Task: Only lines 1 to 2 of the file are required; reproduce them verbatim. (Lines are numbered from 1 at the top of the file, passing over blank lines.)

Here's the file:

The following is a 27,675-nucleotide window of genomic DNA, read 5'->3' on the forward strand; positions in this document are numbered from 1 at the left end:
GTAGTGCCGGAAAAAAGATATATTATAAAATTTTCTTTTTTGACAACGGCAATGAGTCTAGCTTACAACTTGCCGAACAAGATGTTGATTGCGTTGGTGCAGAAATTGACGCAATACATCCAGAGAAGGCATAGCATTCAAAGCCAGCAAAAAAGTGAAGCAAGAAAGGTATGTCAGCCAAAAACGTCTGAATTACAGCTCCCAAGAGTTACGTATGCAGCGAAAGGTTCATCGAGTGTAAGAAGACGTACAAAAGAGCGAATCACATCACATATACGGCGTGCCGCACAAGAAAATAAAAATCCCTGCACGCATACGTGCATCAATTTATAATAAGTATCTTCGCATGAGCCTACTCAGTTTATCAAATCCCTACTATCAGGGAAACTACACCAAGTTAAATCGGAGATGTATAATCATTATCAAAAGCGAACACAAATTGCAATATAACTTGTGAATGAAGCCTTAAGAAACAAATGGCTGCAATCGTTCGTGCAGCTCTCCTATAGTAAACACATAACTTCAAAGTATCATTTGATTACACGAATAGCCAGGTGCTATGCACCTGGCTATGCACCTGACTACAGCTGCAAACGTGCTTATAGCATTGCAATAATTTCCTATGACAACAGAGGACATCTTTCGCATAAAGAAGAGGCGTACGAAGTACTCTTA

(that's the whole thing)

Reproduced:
The following is a 27,675-nucleotide window of genomic DNA, read 5'->3' on the forward strand; positions in this document are numbered from 1 at the left end:
GTAGTGCCGGAAAAAAGATATATTATAAAATTTTCTTTTTTGACAACGGCAATGAGTCTAGCTTACAACTTGCCGAACAAGATGTTGATTGCGTTGGTGCAGAAATTGACGCAATACATCCAGAGAAGGCATAGCATTCAAAGCCAGCAAAAAAGTGAAGCAAGAAAGGTATGTCAGCCAAAAACGTCTGAATTACAGCTCCCAAGAGTTACGTATGCAGCGAAAGGTTCATCGAGTGTAAGAAGACGTACAAAAGAGCGAATCACATCACATATACGGCGTGCCGCACAAGAAAATAAAAATCCCTGCACGCATACGTGCATCAATTTATAATAAGTATCTTCGCATGAGCCTACTCAGTTTATCAAATCCCTACTATCAGGGAAACTACACCAAGTTAAATCGGAGATGTATAATCATTATCAAAAGCGAACACAAATTGCAATATAACTTGTGAATGAAGCCTTAAGAAACAAATGGCTGCAATCGTTCGTGCAGCTCTCCTATAGTAAACACATAACTTCAAAGTATCATTTGATTACACGAATAGCCAGGTGCTATGCACCTGGCTATGCACCTGACTACAGCTGCAAACGTGCTTATAGCATTGCAATAATTTCCTATGACAACAGAGGACATCTTTCGCATAAAGAAGAGGCGTACGAAGTACTCTTA